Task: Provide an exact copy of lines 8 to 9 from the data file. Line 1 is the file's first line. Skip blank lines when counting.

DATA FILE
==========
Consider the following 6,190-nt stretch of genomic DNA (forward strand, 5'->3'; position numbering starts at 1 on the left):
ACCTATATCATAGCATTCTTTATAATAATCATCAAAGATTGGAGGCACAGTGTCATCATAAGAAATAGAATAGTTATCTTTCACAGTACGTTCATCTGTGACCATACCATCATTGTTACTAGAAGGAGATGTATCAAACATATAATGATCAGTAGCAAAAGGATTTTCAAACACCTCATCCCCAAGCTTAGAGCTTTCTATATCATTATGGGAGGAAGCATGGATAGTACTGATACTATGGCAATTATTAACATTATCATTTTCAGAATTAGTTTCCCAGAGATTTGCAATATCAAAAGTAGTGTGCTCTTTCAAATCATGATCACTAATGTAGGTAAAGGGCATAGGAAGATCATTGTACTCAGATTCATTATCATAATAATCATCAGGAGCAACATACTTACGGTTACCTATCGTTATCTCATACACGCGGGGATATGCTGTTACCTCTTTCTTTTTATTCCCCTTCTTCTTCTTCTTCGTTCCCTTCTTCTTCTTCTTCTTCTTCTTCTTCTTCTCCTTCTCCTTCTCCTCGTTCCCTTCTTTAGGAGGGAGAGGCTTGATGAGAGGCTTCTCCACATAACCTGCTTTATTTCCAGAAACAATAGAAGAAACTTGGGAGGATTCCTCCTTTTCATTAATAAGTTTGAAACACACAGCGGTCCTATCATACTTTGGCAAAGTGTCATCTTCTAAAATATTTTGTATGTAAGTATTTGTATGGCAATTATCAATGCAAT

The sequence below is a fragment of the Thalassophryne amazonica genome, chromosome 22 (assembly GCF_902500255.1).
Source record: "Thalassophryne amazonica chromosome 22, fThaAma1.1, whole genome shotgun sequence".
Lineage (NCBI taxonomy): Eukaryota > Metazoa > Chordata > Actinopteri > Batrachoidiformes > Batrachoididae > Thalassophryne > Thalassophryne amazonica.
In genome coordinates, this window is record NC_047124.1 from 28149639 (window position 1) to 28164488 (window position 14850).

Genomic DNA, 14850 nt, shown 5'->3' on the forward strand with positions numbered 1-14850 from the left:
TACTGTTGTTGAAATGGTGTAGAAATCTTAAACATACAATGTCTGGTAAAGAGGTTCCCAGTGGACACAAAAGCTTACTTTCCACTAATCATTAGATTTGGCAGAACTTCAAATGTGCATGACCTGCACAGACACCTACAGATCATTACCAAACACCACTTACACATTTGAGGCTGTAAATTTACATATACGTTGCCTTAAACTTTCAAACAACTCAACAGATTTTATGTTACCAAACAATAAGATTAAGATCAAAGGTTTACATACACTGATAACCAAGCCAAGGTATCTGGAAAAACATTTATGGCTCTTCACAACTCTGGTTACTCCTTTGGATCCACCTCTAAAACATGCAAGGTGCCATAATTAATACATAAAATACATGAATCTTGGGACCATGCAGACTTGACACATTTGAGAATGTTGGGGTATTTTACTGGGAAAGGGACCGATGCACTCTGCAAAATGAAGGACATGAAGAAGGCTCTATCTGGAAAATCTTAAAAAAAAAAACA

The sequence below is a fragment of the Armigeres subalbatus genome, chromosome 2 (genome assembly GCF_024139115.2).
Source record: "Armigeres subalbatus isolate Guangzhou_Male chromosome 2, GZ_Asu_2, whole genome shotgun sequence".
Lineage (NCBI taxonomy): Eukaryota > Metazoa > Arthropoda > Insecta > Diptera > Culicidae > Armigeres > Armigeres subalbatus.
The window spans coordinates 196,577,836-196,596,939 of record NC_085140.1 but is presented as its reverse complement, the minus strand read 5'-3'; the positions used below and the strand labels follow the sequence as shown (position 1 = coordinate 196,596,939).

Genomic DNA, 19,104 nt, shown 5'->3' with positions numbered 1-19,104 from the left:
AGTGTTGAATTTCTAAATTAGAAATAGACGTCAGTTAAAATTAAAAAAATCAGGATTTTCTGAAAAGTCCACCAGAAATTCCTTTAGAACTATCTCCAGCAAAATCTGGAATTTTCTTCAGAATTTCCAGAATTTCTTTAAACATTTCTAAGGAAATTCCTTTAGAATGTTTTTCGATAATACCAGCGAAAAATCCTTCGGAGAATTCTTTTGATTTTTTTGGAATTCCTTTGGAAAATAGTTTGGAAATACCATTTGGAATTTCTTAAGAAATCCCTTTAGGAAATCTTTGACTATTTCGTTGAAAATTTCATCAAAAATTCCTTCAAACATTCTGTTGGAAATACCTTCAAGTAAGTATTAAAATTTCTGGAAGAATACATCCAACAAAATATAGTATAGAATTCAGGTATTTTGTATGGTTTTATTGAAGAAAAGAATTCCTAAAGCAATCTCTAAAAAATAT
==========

TACTGTTGTTGAAATGGTGTAGAAATCTTAAACATACAATGTCTGGTAAAGAGGTTCCCAGTGGACACAAAAGCTTACTTTCCACTAATCATTAGATTTGGCAGAACTTCAAATGTGCATGACCTGCACAGACACCTACAGATCATTACCAAACACCACTTACACATTTGAGGCTGTAAATTTACATATACGTTGCCTTAAACTTTCAAACAACTCAACAGATTTTATGTTACCAAACAATAAGATTAAGATCAAAGGTTTACATACACTGATAACCAAGCCAAGGTATCTGGAAAAACATTTATGGCTCTTCACAACTCTGGTTACTCCTTTGGATCCACCTCTAAAACATGCAAGGTGCCATAATTAATACATAAAATACATGAATCTTGGGACCATGCAGACTTGACACATTTGAGAATGTTGGGGTATTTTACTGGGAAAGGGACCGATGCACTCTGCAAAATGAAGGACATGAAGAAGGCTCTATCTGGAAAATCTTAAAAAAAAAAACA

The sequence below is a fragment of the Armigeres subalbatus genome, chromosome 2 (genome assembly GCF_024139115.2).